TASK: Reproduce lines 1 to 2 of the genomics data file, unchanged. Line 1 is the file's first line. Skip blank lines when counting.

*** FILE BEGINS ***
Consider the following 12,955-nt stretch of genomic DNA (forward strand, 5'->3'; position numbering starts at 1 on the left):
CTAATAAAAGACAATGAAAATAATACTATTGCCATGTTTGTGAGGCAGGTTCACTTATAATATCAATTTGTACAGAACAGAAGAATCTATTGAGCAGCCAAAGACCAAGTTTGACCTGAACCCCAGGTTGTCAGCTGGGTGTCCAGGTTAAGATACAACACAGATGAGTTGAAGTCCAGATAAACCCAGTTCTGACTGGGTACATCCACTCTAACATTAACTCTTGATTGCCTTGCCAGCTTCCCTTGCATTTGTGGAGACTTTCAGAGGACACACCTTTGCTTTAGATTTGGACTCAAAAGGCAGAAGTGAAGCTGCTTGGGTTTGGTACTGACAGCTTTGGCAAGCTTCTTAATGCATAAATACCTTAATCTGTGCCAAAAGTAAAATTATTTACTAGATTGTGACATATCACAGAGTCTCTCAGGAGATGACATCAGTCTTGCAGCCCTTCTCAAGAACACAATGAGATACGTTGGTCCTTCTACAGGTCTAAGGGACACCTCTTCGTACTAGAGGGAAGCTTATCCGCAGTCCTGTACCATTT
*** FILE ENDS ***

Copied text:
Consider the following 12,955-nt stretch of genomic DNA (forward strand, 5'->3'; position numbering starts at 1 on the left):
CTAATAAAAGACAATGAAAATAATACTATTGCCATGTTTGTGAGGCAGGTTCACTTATAATATCAATTTGTACAGAACAGAAGAATCTATTGAGCAGCCAAAGACCAAGTTTGACCTGAACCCCAGGTTGTCAGCTGGGTGTCCAGGTTAAGATACAACACAGATGAGTTGAAGTCCAGATAAACCCAGTTCTGACTGGGTACATCCACTCTAACATTAACTCTTGATTGCCTTGCCAGCTTCCCTTGCATTTGTGGAGACTTTCAGAGGACACACCTTTGCTTTAGATTTGGACTCAAAAGGCAGAAGTGAAGCTGCTTGGGTTTGGTACTGACAGCTTTGGCAAGCTTCTTAATGCATAAATACCTTAATCTGTGCCAAAAGTAAAATTATTTACTAGATTGTGACATATCACAGAGTCTCTCAGGAGATGACATCAGTCTTGCAGCCCTTCTCAAGAACACAATGAGATACGTTGGTCCTTCTACAGGTCTAAGGGACACCTCTTCGTACTAGAGGGAAGCTTATCCGCAGTCCTGTACCATTT